While 2021 was a challenging year, Surfrider San Diego’s amazing volunteers and staff continued to accomplish major victories for San Diego’s 72 miles of coastline! Here are a few of our favorite 2021 success stories.

Beach Cleanups

  • Strike team cleanups
    • After a year of #SoloBeachCleanups, we launched the Strike Team Cleanup program in March to engage and empower our volunteers to organize and host their own community cleanups. 
    • From March to July, over 400 Surfrider volunteers engaged in 40 strike team cleanups from Imperial Beach in the south to Oceanside in the north. 
  • Community cleanups re-launch
    • When pandemic restrictions loosened up in June, we wasted no time in relaunching monthly public cleanups in Ocean Beach, Encinitas and Oceanside. 
    • Imperial Beach monthly cleanups will relaunch in December 2021. 
  • Morning After Mess
    • On Sunday, July 5 we hosted our annual “Morning After” cleanup series with help from our partners, I Love a Clean San Diego and the San Diego River Park Foundation. 
    • 600 volunteers gathered at 6 popular beaches and together, removed 1,457 lbs of trash from our shoreline (blog post).
  • County-wide impact:
    • Year-to-date, our chapter has hosted over 150 beach cleanups in 2021, empowering 2,500 volunteers to remove over 6,000 lbs of trash from San Diego County beaches.
    • Volunteers have removed and cataloged 108,309 items of debris from our shores. Totals include 22,217 cigarette butts, over 20,000 pieces of single-use plastic foodware and foodware accessories, and 13,712 pieces of EPS foam.

Beach Preservation

  • Oceanside:
  • Carlsbad:
    • Worked with People for Ponto to push for a public park that could also be a possible location for managing the retreat of the South Carlsbad State Beach Campground.
    • In a draft Local Coastal Program (LCP), the City is also considering the relocation of Carlsbad Blvd at Canyon de Las Encinas, which is an important step for planning and responding to sea level rise.
  • Encinitas: Advocated for a more permanent solution for beach access at Beacons.
  • Encinitas/Solana Beach: Worked with City staff in both cities to create more robust surf monitoring for an upcoming Army Corps beach nourishment project.
  • Solana Beach:
    • Successfully opposed the continued privatization of beach access at Seascape Shores.
    • Opposed a seawall in front of 245 Pacific Ave. While the Coastal Commission eventually was forced to approve the seawall, we fought it for the last 2 years and raised awareness with the commission for the need for managed retreat and long-term planning.
    • Opposed coastal bluff development at 529 Pacific Ave. While the City approved the application, we have a strong case and believe we will prevail at the Coastal Commission when the permit is heard there.
  • Del Mar:
    • Supporting the City in their fight against the North County Transit District (NCTD) concerning bluff destruction and to provide for at-grade crossing locations. Also working to secure firm commitments to moving the tracks off the bluffs.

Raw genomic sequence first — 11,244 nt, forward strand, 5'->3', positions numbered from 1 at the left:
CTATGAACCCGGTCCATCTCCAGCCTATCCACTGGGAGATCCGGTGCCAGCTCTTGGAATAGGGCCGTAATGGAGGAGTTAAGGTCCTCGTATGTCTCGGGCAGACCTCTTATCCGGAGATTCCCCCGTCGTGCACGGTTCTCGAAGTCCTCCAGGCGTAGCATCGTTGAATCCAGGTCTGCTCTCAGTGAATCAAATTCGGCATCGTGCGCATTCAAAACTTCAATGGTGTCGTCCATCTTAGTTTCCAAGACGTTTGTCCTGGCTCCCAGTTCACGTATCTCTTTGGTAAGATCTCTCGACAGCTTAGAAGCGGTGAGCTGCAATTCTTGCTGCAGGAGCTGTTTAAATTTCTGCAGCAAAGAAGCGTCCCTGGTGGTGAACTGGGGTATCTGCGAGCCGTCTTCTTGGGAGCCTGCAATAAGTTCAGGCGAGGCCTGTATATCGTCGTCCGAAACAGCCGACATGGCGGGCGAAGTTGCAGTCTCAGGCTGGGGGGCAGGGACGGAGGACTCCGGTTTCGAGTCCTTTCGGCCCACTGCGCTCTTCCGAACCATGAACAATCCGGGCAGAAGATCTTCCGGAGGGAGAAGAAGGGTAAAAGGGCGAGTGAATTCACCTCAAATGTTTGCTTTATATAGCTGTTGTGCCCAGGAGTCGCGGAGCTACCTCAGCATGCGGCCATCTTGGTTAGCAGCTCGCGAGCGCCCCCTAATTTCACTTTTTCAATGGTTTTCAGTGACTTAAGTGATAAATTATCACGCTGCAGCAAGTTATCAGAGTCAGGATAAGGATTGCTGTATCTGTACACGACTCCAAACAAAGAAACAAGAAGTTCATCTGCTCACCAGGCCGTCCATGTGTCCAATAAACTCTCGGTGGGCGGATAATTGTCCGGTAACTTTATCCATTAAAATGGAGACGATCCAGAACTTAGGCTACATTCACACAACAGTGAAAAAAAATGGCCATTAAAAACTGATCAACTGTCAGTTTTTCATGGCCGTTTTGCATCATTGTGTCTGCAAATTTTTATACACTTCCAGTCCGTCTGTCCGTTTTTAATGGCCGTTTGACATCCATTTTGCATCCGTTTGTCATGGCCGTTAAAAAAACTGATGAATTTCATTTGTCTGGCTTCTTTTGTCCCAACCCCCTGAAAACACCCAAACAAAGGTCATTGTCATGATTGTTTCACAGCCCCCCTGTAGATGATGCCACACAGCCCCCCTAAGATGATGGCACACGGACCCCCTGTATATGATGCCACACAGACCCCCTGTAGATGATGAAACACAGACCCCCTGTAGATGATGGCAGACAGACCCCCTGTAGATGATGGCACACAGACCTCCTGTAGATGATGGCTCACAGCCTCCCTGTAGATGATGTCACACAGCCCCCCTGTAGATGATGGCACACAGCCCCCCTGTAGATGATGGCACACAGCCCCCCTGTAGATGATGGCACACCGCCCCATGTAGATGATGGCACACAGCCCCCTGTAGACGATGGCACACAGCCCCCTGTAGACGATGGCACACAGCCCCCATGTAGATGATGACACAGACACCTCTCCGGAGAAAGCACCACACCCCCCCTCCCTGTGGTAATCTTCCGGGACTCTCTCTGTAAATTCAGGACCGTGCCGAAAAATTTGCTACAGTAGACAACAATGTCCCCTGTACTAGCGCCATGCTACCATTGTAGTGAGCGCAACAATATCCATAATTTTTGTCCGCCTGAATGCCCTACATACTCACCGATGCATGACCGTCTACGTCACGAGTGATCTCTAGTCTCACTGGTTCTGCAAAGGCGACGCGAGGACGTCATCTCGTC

• Working with Angela Howe (Surfrider National Legal Director) to prepare for a fight at the Surface Transportation Board as NCTD seeks a categorical exemption from all environmental review, even for work outside of their right-of-way.
    • Supported the Coastal Commission in opposing the City’s proposed amendments to their LCP that would gut the definition of managed retreat. We are also fighting for reasonable setbacks for development.
  • La Jolla: Supporting the Environmental Center of San Diego (ECO San Diego) throughout the process of restoring public beach access at Princess St.
  • Spreading the word: Created and shared videos illustrating the King Tides, as well as the negative impacts of SANDAG’s seawall and bluff destruction in Del Mar. Published many letters, position statements, and blogs to spread more awareness about coastal issues.

Blue Water Task Force

  • Water sampling:
    • Processed 516 water samples this year! We sampled 12 beaches spanning the entire coast of San Diego every Thursday.
    • High bacteria counts were frequent at water outlets (e.g. San Diego River, Rose Creek). You can check out water quality results here.
  • Sediment and water quality studies:
    • Executed a pilot sediment study in collaboration with Pharmlabs over 6 months where 4 different beaches were analyzed for heavy metals. Results revealed all levels of heavy metals fell below the approved EPA threshold.
    • Conducted the 2021 Tijuana River Valley Water Quality Study in response to the opening of the nearby regional park campground. With five sampling sites over a four-week period, bacterial results were on average extremely elevated at all sites.
  • Labs and sampling operations:
    • Currently developing a video project about the REEF lab in North County.
    • Trained 3 new North County samplers and 2 new lab techs.

Clean Border Water Now

  • Campaign Manager: We hired a full-time Clean Border Water Now, Campaign Manager. Our new manager Trisha Mejia is coming up to speed by networking, attending meetings, advocating, and liaisoning for the litigation team. 
  • Litigation: Surfrider Foundation’s Clean Water Act litigation against the U.S. Section of the International Boundary & Water Commission remains in a litigation “stay,” or on hold, until February 28, 2022. Click here for more information about this citizen suit to stop border pollution.   
  • Federal Funding: Participated in stakeholder and public process mandated under the United States Mexico Canada Agreement (USMCA) to support the most comprehensive solution, Alternative I (now Alternative I-2), for the $300 million allocated under this agreement. The Environmental Protection Agency has decided to move forward with the Alternative I-2 project we supported for the environmental review.
  • State of Emergency Campaign: Partnered with the Blue Water Task Force to conduct a four-week water quality study on the Tijuana River Valley.
  • Additional Federal Funding: Collected over 1,200 signatures urging Congress to increase funding for the Border Water Infrastructure Program (BWIP).

Climate Change

Continued presence in impactful coalitions and groups, namely the San Diego Climate Hub, the San Diego Building Electrification Coalition (SDBE), and the San Diego Green New Deal Alliance. Our region’s climate movement continues to grow and we have a solid voice in the space.